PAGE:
I made this list of todo’s, SEO tools and learning resources for anyone looking to learn TechSEO. It’s the kind of list I’d wish I had started my career with.
What comes under technical SEO?
TechSEO is the process of optimising your website for crawling, rendering, indexing and ranking in Google (and other search engines) by identifying feature opportunities and fixes in areas like HTML/CSS/JS, page-speed & tech-stacks.
While there is some crossover between TechSEO, and areas of SEO like on-page & off-page, you can think of them as separate specializations.
How to learn TechSEO: a to-do list
I’ve compiled made a list of things to dig into on when starting to learn Technical SEO.
- Make use of Google (for research) and use self-directed learning to get through each of the things on the list. For each of these points, make an effort to read several blog-posts, technical documentation articles and how-to guides. By making an effort I mean you should be digging a lot deeper than Moz, Brian Dean and Neil Patel. Often the best techseo learning resources are no-where near the super-long but super basic info on first Google page, sometimes the good stuff is completely buried on Google and you’ll just need to browse through blogs, social media and communities to find the gold.
- You will get stuck (this means you’re doing it right!) learn how to leverage your community. Researched, detailed and thoughtful technical questions on reddit, forums, communities, slack and discord etc.
- Codecademy – go and do the HTML, CSS & JS introduction courses.
- Learn how to use devtools
- Buy a domain name.
- Link the domain to Cloudflare.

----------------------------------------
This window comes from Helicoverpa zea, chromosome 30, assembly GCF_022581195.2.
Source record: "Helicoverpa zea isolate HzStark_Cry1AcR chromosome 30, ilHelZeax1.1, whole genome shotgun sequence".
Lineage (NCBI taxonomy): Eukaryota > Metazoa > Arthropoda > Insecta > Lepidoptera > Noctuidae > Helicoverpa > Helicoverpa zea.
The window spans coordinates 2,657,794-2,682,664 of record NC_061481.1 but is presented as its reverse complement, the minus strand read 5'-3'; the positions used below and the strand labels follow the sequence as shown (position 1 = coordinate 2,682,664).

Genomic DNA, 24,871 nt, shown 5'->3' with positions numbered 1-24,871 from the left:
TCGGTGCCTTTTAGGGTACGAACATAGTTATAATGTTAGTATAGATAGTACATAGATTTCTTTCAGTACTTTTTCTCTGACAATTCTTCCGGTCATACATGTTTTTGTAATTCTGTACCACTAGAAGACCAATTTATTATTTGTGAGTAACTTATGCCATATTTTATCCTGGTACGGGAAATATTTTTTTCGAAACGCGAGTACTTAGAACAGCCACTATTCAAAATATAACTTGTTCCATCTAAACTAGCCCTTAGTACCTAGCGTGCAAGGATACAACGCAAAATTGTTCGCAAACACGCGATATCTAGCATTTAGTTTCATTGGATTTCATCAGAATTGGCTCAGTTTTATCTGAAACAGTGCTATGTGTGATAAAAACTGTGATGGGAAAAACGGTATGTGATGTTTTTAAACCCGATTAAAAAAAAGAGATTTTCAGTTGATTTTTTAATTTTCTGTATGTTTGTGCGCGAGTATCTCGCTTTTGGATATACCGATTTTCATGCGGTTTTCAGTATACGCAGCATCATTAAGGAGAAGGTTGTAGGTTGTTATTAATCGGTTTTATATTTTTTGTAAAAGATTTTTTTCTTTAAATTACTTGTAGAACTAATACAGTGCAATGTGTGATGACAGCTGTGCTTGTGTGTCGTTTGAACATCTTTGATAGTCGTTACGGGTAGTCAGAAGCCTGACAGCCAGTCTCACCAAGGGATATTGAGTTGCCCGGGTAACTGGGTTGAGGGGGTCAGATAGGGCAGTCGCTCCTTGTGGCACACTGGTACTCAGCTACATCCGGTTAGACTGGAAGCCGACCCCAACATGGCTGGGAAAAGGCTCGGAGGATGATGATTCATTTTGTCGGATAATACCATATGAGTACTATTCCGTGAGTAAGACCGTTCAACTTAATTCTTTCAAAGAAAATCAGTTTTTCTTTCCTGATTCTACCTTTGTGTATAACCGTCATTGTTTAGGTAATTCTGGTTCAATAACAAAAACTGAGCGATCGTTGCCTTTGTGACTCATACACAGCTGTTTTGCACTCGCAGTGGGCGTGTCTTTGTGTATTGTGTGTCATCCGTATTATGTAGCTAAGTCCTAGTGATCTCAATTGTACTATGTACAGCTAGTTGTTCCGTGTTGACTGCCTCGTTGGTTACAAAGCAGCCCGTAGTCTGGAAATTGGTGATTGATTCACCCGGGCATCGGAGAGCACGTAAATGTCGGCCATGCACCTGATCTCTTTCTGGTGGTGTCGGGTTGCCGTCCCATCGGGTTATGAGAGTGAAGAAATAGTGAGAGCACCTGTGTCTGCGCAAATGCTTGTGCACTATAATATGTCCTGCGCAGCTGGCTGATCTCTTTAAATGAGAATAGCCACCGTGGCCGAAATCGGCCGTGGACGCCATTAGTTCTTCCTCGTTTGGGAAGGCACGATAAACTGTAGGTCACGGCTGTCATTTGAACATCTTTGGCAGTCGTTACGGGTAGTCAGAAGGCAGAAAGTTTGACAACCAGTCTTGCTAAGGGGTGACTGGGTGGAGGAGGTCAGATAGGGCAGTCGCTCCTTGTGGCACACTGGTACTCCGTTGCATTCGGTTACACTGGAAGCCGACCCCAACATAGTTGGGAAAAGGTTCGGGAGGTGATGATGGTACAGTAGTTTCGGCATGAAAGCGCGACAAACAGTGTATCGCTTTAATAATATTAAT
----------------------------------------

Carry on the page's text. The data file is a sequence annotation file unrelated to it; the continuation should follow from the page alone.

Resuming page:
- Use Clouflare to point the IP to free or cheap hosting that you setup.
- Build a hobby topic static website with at least 10 pages of content for testing purposes, make sure to use a at least some JS and CSS frameworks, include some map embeds, video embeds etc.
- Make your site responsive with manual @media query breakpoints and then re-do it with bootstrap classes
- Test the site in some mobile friendly testing tools, figure out what each piece of output means, and how you would approach fixing it.
- Cut the static website up into a WP theme & rebuild on WP (really just need a header.php, footer.php and page.php + styles.css).
- Use ScreamingFrog & GSC to fix TSEO issues found with the site (without plugins).
- Setup GSC & GA for the website
- Setup https and redirect all (4x) versions of typical URLs to a primary https url with .htaccess (in one hop)
- Add manually written schema to all your pages
- Add manually written canonicals to all your pages
- Create a live XML sitemap without a plugin, on your site
- Create a meta redirect, JS redirect, 301 redirect and 302 redirect see how they behave in devtools, in Ayama (chrome plugin) and in server logs
- add hreflang to all pages (no plugin)
- add meta robots tags to all pages (no plugin)
- edit robots.txt manually
- use different html rel tags for internal links
- Change a page into a different HTTP status without changing the content
- Use .htaccess to URL rewrite to create a duplicate page under a different URL